We could conclude that this song is completely distinctive and yet completely universal. It has a strategically placed distinctive hook/title. The melody and lyrics are distinctively simple and presented faultlessly by LeAnn’s amazing and distinct voice. But the song is also universal — quickly connecting with most listeners. It uses a familiar song form (AABA – thirty-two-bar form) which most listeners understand. Everything about the song – both music and lyrics — focuses on one thought, “Blue”.

In my consultation work with aspiring writers and artists, I am amazed at the talent and music knowledge many of my clients possess. Many of the self-produced CD’s I receive for review are as good as or better than nationally produced recordings. Why, then, are these talented people not at the top of the charts? Here are some possible answers:

Expression vs. Communication: We artists often tend to become so enmeshed with our art that we become overly preoccupied with “expressing” ourselves through our music. We pull out all the technical, theoretical, vocal and musical acrobatics we have learned over the years, in order to make our songs interesting and unique. In the process, however, we often miss the essential “connection” with the listener. (And remember: most music consumers know nothing about music or music theory. They don’t even care that you used an augmented fifth or a flat nine — or that you have a 3 ½ octave range!) Listeners want to “get” the song…not “get lost” in the composition. They want to be moved…feel something…laugh, cry and identify with the song. If it fails to make that connection, the song will NOT be a hit…no matter how well-produced or performed it may be.

It’s not just amateurs who fall into this quagmire! We have all known of successful and very gifted artists who may have had several major hits on one record…only to be followed by another record that totally bombs! Why? Perhaps because they start allowing themselves the luxury of writing and performing esoteric melodies and cryptic lyrics that, while personally profound and artistic for them, have absolutely no connection with the average radio listener. And when the listener gets lost, they change the channel.

Leading with Your Strengths:  If you are a newcomer to the Entertainment Industry, you may be as surprised as I was to learn that it is a very uncreative industry. Check out the new lineup of television shows for this fall, for instance. If one network had a Hit with a “spouse-swapping” reality show last year, there will be three more this year on other networks…basically the same show with different titles. If there was a Hit “crime scene investigation” drama a couple of seasons ago, there will be several more this season — the only difference being the city where the dramas occur.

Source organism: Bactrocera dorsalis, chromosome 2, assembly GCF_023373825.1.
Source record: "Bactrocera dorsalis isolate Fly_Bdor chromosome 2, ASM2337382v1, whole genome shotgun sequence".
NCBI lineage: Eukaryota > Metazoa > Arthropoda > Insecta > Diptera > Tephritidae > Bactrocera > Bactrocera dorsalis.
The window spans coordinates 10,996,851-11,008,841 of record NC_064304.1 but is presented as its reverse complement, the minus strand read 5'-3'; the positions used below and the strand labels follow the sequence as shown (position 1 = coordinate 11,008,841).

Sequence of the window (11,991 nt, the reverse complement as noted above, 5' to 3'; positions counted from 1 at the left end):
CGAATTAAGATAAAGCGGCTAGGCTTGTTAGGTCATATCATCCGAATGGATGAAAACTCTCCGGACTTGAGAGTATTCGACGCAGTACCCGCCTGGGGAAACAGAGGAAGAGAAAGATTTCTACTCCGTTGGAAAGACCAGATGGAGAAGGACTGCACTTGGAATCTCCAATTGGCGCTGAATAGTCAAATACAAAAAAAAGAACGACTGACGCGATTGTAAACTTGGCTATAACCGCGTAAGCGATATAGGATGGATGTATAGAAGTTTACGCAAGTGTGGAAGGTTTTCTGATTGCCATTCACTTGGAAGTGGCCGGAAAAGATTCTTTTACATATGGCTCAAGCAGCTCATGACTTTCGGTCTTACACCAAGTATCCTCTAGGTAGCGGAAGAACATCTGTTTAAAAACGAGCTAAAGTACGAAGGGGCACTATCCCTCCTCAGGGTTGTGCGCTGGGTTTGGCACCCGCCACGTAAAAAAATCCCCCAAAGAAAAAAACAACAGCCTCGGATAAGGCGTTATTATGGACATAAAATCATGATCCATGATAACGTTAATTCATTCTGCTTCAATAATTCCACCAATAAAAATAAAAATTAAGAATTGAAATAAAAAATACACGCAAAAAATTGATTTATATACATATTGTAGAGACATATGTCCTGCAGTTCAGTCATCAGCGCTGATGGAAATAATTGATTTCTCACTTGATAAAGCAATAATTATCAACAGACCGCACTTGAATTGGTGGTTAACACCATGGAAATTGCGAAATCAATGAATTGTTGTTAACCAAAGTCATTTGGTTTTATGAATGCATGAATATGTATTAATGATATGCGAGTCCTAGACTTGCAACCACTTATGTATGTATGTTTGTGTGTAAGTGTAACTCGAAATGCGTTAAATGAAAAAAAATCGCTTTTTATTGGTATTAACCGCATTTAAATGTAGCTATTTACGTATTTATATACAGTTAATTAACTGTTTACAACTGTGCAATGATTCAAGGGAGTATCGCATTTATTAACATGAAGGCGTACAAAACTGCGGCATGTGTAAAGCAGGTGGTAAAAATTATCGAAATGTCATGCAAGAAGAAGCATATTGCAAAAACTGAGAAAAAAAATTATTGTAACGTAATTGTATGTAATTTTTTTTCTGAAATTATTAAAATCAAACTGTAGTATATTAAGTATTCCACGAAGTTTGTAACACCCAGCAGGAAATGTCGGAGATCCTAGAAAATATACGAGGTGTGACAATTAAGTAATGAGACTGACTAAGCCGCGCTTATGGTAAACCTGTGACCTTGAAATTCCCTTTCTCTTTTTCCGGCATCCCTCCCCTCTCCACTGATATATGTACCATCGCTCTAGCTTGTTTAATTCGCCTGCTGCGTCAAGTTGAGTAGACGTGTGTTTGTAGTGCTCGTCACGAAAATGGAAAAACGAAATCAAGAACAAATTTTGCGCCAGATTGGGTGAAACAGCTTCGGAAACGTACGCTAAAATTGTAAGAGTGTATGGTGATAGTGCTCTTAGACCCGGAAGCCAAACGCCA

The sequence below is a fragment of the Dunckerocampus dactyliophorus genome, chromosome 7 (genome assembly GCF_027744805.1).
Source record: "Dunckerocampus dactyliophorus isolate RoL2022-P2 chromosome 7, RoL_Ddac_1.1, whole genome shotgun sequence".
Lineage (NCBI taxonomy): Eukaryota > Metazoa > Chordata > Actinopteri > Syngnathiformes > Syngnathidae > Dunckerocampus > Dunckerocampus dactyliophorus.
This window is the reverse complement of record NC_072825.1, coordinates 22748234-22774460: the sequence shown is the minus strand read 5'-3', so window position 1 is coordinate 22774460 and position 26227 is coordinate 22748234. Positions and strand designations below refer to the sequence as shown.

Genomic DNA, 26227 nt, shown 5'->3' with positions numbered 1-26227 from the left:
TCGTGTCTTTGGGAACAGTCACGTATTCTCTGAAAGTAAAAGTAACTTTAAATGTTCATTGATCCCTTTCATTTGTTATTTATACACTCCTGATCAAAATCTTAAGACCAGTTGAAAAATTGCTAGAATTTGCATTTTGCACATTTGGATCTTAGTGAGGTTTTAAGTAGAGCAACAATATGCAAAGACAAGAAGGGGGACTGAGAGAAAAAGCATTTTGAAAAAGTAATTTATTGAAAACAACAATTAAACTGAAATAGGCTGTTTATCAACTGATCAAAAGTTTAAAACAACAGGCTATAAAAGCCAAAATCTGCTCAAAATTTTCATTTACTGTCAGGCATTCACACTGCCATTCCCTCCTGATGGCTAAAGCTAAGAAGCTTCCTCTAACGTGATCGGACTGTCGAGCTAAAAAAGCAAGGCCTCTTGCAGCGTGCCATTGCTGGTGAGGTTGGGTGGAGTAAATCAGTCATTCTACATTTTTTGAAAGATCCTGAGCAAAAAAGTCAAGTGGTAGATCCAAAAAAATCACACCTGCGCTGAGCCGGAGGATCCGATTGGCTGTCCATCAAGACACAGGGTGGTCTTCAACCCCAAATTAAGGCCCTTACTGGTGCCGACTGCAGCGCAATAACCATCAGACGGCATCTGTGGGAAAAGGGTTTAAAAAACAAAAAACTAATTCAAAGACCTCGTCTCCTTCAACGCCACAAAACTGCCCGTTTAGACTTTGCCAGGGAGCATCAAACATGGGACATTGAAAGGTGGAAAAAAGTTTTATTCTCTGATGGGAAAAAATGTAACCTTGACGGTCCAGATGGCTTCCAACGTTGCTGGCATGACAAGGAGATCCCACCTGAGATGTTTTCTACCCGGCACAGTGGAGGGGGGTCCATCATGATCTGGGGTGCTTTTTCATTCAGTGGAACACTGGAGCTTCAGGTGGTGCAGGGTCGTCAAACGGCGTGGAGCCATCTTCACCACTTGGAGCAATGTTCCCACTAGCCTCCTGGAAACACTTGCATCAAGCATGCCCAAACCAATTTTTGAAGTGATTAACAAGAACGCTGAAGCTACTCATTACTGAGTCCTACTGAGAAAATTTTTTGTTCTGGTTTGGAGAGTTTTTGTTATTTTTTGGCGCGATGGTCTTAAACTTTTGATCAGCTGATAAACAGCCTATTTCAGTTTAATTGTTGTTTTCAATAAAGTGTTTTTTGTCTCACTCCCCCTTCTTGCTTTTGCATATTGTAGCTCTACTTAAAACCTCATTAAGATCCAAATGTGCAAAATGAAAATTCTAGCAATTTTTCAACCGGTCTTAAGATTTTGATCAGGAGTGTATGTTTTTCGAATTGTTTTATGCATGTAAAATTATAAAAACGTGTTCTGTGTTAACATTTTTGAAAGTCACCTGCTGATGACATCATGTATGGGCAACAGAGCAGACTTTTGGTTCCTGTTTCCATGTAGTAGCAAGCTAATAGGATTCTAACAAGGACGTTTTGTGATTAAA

The same is true with Music. If one record company has a major Hit that tops the charts, you can bet that every other major company will be instructing its artists and writers to “write one like that!” In the hustle to clone last year’s successes, the truly unique artist often gets passed over. And the double irony is that clones NEVER make it as big as the original!

Don’t let the pressure of crafting or performing a Hit lead you away from your strongest talents and abilities — even if you aren’t exactly like the artists that “made it” last year. If you know that you are connecting…that people are responding to one particular song or style of songs, go with your gut and lead with your strengths. It may take a little longer to get there, but you will eventually reach the audience that can bring your career to a whole new level.

You don’t have to be a good writer, most of the major artists aren’t but they have an amazing ability to pick the right songs. Lina Ronstadt made a career off of picking the right songs, I could name a hundred others off the top of my head who did the same.

I am crediting Mary Dawson of The Internet writing journal for her contributions to this post

Leave a Comment

Your email address will not be published. Required fields are marked *